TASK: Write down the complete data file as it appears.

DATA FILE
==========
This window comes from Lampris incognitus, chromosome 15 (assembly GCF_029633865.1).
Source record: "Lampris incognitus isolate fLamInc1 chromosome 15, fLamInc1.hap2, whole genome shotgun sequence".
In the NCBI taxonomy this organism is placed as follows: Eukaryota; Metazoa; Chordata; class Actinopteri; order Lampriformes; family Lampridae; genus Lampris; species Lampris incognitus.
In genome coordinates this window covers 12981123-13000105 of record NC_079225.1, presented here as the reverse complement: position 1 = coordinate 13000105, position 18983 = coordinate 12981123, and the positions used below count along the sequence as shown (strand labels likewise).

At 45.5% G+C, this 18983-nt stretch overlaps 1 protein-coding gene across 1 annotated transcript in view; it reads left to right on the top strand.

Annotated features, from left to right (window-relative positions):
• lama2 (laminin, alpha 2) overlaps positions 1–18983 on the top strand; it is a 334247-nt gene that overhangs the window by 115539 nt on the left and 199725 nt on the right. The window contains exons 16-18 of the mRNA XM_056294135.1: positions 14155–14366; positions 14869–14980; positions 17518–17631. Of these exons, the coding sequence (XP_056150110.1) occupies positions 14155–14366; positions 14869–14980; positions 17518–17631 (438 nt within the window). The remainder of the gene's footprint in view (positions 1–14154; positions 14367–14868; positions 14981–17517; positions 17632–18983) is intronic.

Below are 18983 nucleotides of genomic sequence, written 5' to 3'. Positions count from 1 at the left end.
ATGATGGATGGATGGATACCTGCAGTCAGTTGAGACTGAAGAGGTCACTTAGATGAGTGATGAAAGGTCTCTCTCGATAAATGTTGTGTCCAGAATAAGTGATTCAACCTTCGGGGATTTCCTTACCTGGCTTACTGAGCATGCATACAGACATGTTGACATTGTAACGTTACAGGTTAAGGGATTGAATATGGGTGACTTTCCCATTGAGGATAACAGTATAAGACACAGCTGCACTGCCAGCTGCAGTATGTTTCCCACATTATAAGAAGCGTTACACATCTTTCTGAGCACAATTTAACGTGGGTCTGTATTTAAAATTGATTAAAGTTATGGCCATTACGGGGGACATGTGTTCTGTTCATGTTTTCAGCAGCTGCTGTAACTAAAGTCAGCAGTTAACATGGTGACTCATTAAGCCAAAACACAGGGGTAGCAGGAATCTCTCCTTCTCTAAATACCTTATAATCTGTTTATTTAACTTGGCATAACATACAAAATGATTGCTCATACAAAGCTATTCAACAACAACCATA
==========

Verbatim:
This window comes from Lampris incognitus, chromosome 15 (assembly GCF_029633865.1).
Source record: "Lampris incognitus isolate fLamInc1 chromosome 15, fLamInc1.hap2, whole genome shotgun sequence".
In the NCBI taxonomy this organism is placed as follows: Eukaryota; Metazoa; Chordata; class Actinopteri; order Lampriformes; family Lampridae; genus Lampris; species Lampris incognitus.
In genome coordinates this window covers 12981123-13000105 of record NC_079225.1, presented here as the reverse complement: position 1 = coordinate 13000105, position 18983 = coordinate 12981123, and the positions used below count along the sequence as shown (strand labels likewise).

At 45.5% G+C, this 18983-nt stretch overlaps 1 protein-coding gene across 1 annotated transcript in view; it reads left to right on the top strand.

Annotated features, from left to right (window-relative positions):
• lama2 (laminin, alpha 2) overlaps positions 1–18983 on the top strand; it is a 334247-nt gene that overhangs the window by 115539 nt on the left and 199725 nt on the right. The window contains exons 16-18 of the mRNA XM_056294135.1: positions 14155–14366; positions 14869–14980; positions 17518–17631. Of these exons, the coding sequence (XP_056150110.1) occupies positions 14155–14366; positions 14869–14980; positions 17518–17631 (438 nt within the window). The remainder of the gene's footprint in view (positions 1–14154; positions 14367–14868; positions 14981–17517; positions 17632–18983) is intronic.

Below are 18983 nucleotides of genomic sequence, written 5' to 3'. Positions count from 1 at the left end.
ATGATGGATGGATGGATACCTGCAGTCAGTTGAGACTGAAGAGGTCACTTAGATGAGTGATGAAAGGTCTCTCTCGATAAATGTTGTGTCCAGAATAAGTGATTCAACCTTCGGGGATTTCCTTACCTGGCTTACTGAGCATGCATACAGACATGTTGACATTGTAACGTTACAGGTTAAGGGATTGAATATGGGTGACTTTCCCATTGAGGATAACAGTATAAGACACAGCTGCACTGCCAGCTGCAGTATGTTTCCCACATTATAAGAAGCGTTACACATCTTTCTGAGCACAATTTAACGTGGGTCTGTATTTAAAATTGATTAAAGTTATGGCCATTACGGGGGACATGTGTTCTGTTCATGTTTTCAGCAGCTGCTGTAACTAAAGTCAGCAGTTAACATGGTGACTCATTAAGCCAAAACACAGGGGTAGCAGGAATCTCTCCTTCTCTAAATACCTTATAATCTGTTTATTTAACTTGGCATAACATACAAAATGATTGCTCATACAAAGCTATTCAACAACAACCATA